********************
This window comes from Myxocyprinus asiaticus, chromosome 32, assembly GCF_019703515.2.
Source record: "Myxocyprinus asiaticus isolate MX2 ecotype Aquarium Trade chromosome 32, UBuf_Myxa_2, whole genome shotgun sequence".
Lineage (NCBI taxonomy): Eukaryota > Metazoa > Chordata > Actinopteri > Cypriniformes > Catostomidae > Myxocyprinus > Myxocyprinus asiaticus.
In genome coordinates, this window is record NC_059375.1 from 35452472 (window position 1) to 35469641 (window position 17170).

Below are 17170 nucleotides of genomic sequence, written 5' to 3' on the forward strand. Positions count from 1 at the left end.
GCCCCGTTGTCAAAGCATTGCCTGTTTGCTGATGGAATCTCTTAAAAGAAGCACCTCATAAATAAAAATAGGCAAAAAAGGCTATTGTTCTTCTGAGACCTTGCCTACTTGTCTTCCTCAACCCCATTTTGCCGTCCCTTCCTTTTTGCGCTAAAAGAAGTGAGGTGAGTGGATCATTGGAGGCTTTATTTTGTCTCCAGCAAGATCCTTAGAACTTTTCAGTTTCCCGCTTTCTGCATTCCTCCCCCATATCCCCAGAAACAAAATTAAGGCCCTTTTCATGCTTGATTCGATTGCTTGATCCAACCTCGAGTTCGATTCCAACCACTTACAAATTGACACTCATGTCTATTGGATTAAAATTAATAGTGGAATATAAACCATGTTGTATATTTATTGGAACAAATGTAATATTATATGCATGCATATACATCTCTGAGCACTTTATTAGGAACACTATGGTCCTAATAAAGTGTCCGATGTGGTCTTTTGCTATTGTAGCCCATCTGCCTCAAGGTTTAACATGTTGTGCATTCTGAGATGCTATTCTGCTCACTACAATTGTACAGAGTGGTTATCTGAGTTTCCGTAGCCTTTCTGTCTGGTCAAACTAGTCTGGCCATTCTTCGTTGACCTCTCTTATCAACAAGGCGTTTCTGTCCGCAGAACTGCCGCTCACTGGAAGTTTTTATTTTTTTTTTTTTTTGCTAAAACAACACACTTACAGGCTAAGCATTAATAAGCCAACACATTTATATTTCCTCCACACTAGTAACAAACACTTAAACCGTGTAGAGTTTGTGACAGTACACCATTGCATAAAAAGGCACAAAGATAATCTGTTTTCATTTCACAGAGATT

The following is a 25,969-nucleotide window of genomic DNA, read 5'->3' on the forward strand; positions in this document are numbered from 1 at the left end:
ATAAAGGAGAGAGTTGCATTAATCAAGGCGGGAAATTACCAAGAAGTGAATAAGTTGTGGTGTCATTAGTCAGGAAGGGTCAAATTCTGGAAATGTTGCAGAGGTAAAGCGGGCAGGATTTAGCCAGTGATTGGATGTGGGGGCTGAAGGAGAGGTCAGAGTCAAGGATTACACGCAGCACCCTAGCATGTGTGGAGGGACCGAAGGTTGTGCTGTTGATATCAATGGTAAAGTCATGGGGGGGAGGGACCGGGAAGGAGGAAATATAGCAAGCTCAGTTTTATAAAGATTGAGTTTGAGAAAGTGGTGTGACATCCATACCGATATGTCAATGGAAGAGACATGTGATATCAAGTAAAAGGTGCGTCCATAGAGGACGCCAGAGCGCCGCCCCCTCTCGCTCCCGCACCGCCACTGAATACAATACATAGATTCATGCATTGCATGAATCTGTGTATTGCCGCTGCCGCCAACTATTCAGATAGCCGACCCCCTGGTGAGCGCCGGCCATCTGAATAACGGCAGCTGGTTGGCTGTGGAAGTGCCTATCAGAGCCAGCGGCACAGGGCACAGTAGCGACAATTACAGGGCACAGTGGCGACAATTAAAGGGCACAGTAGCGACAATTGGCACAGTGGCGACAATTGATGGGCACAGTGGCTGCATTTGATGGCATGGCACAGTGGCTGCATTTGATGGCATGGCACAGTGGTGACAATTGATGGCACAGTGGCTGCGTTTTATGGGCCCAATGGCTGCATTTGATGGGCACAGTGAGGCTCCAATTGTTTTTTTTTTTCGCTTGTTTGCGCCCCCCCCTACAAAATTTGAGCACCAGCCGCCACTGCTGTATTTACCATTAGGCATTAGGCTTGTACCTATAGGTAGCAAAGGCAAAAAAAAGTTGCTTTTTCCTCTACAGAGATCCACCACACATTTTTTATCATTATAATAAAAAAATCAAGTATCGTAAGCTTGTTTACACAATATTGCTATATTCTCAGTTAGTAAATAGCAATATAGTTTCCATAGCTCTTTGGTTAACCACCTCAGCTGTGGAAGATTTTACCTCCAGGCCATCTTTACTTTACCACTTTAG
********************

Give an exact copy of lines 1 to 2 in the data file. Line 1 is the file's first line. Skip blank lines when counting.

This window comes from Myxocyprinus asiaticus, chromosome 32, assembly GCF_019703515.2.
Source record: "Myxocyprinus asiaticus isolate MX2 ecotype Aquarium Trade chromosome 32, UBuf_Myxa_2, whole genome shotgun sequence".